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How Rasmus Dahlin helped solve one of the Sabres' greatest weaknesses

Even Phil Housley couldn't help himself. When Rasmus Dahlin made a play to set up Jeff Skinner's backhanded overtime goal Tuesday night beat San Jose 3-2 and clinch a 10-game win streak, Housley pumped his fist in joy and celebrated with his coaching staff.

It was the Buffalo Sabres' seventh overtime or shootout win during the streak, and Skinner became the first player to repeat as the hero. During the streak, 17 players have scored in regulation or overtime, and six have scored the winning goal in overtime or the shootout.

Since the Sabres beat the Montreal Canadiens 6-5 on Nov. 8, Skinner has scored 10 of his team-leading 19 goals and he is tied with Jack Eichel with a team-high 11 points. But no player has participated in more on-ice goal celebrations than Dahlin.  It was the 18-year-old's play against defenseman Erik Karlsson, a two-time Norris Trophy winner and fellow Swede, that set the stage for Skinner.

Dahlin, the first overall pick five months ago, has helped solve one of Buffalo's greatest weaknesses – playing 5 on 5 – and has been at the center of some of the streak's finest moments.

"Now it’s not bad," Dahlin said when asked about knowing he was going to join the league's worst team. "So, yeah, this is the best thing that can happen. I just try to bring myself in. It seems like everyone else wanted to change here, too. We want to change this together."

Dahlin leads NHL rookie defensemen with 13 points – two goals and 11 assists – in 25 games. He also ranks fourth among Sabres defensemen in average ice time and is tied for fourth on the team with five power-play points. Vancouver Canucks rookie center Elias Pettersson, Dahlin's former teammate at the World Junior Championship, is generating Calder Trophy buzz with 13 goals among 21 points.

However, Dahlin helped transform the Sabres' attack at 5 on 5 and had them atop the NHL with 36 points entering Wednesday's games. They've generated 60 shots per 60 minutes at even strength with Dahlin on the ice, which ranks first among Buffalo defensemen and is second only to Skinner. The Sabres scored the fewest 5-on-5 goals in the NHL last season and allowed the fifth most.

Their 47.16 Corsi for percentage, which measures shot differential, illustrates how opponents have had more quality scoring chances during 5-on-5 situations.

Adding Skinner and Dahlin has made Buffalo one of the most dangerous teams in the league. That improvement, Housley said, has been the catalyst for change.

"The differential and everything that goes with it, that's a big part of our game," Housley said.

During the streak, Dahlin has been on the ice for more unblocked shot attempts and scoring chances than his teammates. He's also been on the ice for a team-high 12 goals in the 10 games.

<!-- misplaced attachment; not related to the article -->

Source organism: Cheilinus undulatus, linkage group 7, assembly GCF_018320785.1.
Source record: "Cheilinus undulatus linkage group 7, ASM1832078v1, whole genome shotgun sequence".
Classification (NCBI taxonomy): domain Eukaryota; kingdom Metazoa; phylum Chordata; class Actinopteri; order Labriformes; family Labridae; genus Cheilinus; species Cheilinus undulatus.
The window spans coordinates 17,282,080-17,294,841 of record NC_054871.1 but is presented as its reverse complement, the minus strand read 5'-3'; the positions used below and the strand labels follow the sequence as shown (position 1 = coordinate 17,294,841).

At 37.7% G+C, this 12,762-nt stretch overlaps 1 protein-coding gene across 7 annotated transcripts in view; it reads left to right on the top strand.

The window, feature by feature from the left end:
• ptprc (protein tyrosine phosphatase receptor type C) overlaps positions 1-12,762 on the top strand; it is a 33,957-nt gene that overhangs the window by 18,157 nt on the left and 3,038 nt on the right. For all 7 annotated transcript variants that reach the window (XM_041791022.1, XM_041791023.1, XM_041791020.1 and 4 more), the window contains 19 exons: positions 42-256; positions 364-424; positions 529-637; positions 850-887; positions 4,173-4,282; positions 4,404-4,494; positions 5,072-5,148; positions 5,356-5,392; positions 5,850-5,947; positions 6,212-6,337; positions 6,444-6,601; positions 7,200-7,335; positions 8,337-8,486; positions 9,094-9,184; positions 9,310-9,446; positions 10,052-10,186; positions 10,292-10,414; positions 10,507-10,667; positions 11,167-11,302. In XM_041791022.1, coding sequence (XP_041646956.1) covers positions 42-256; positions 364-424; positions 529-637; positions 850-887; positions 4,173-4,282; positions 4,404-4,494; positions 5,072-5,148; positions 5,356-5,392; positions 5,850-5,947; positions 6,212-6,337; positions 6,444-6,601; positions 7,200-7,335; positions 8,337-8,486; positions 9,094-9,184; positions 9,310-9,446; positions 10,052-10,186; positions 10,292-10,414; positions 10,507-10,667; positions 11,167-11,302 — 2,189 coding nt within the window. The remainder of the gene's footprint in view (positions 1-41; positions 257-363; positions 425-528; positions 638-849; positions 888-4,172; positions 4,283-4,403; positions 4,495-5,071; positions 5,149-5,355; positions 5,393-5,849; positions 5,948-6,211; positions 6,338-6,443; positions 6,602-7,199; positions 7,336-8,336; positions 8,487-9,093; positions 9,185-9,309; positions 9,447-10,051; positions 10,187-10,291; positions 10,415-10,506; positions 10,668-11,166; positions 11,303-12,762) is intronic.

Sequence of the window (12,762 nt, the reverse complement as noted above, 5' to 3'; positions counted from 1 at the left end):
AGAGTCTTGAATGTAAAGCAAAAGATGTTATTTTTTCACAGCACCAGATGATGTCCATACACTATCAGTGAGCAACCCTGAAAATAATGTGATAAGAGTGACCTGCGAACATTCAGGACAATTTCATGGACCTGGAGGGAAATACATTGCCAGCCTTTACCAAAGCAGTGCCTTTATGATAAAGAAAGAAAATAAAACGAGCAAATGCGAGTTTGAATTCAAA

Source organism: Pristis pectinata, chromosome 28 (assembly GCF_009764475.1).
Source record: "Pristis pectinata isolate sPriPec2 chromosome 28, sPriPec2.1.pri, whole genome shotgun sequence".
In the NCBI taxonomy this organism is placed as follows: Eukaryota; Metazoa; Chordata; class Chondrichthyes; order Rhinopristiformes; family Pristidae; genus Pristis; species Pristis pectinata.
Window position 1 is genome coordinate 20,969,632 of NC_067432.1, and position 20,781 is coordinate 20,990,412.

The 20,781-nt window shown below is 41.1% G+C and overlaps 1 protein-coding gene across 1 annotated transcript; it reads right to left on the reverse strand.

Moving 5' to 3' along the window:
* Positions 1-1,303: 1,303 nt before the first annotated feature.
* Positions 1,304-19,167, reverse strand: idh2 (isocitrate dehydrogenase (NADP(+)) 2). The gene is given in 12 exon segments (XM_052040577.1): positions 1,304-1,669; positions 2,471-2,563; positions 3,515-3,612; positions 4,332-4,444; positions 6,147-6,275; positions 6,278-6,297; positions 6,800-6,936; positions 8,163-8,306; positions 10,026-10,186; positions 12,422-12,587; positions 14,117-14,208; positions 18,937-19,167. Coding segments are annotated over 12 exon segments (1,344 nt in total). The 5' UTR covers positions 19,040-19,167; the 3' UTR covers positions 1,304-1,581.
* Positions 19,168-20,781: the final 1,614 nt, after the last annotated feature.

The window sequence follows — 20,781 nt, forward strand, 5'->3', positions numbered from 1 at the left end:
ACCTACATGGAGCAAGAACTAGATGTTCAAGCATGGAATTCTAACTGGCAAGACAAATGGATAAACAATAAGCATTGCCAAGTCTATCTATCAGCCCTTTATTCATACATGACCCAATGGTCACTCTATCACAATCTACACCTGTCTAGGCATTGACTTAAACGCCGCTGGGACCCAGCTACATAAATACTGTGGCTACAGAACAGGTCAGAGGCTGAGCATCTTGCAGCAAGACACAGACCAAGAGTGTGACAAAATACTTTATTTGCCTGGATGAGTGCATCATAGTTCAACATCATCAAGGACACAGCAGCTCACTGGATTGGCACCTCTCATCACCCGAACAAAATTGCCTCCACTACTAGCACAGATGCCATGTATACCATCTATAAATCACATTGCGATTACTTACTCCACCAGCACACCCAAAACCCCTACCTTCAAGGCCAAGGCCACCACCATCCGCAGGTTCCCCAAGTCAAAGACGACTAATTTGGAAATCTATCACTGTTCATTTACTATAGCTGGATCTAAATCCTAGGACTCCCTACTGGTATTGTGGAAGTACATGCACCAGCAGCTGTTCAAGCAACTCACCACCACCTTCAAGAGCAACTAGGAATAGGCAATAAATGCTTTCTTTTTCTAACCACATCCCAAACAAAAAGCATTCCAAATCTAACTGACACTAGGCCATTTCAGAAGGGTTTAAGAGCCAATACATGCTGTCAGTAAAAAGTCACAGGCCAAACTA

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Dahlin has made his share of mistakes. His nine giveaways during the streak lead the team, but he has the awareness and skating ability to recover from his mishaps. He doesn't lack confidence, either.

Dahlin came to Buffalo expecting to win. He didn't care about the past. Facing elite players hasn't rattled him. Dahlin handled his matchup Nov. 10 against Pettersson with grace and expressed excitement last month in San Jose when he was able to face Karlsson.

Dahlin outplayed one of the league's best defensemen in overtime Tuesday night. He beat Karlsson to a loose puck on the right-wing boards, passed behind his back with Karlsson in pursuit and poked at the puck near the slot to draw Sharks goalie Martin Jones out of the crease.

Skinner skated in to grab the puck and fooled Jones with a backhander for the game-winning goal.

"Ras made a great play going to the net," Skinner said. "Made their goalie commit. I just kind of walked into one that was in the slot."

Dahlin wasn't starstruck when he walked into Little Caesars Arena last Saturday, even though Nicklas Lidstrom, the best Swedish defenseman in NHL history, and many other great players from his country, played in Detroit. Instead, Dahlin was overjoyed to play against Red Wings winger Christoffer Ehn, a decade-long friend who grew up in Dahlin's neighborhood.

"Very special moment," he said smiling.

Dahlin isn't solely responsible for how well the Sabres are playing. Carter Hutton has eight consecutive wins, the penalty kill is among the league's best, Eichel's play has reached another level and Buffalo is receiving secondary scoring. Oh, and Skinner's on a one goal-per-game pace during the streak. But Dahlin has executed Housley's system to near perfection.

Dahlin and Rasmus Ristolainen give the Sabres elite puck-moving defensemen – unprecedented depth considering they were without Zach Bogosian for all but 18 games last season. Like his teammates, Dahlin hasn't been afraid to step in front of a shot, blocking six over the past 10 games.

Housley also trusts him on the power play and during overtime, when teams skate 3 on 3. Dahlin ranks ahead of Ristolainen, Bogosian and Jake McCabe in time spent in the offensive zone, leading to scoring chances. Of all that has changed since a last-place finish in April, adding the teenage defenseman might have altered the course of the franchise.

"We are like this right now," Dahlin said, putting his hands together. "I don’t know how to describe it. Everyone sticks together. We go out there and it’s a war. Everyone’s does everything they can to win."

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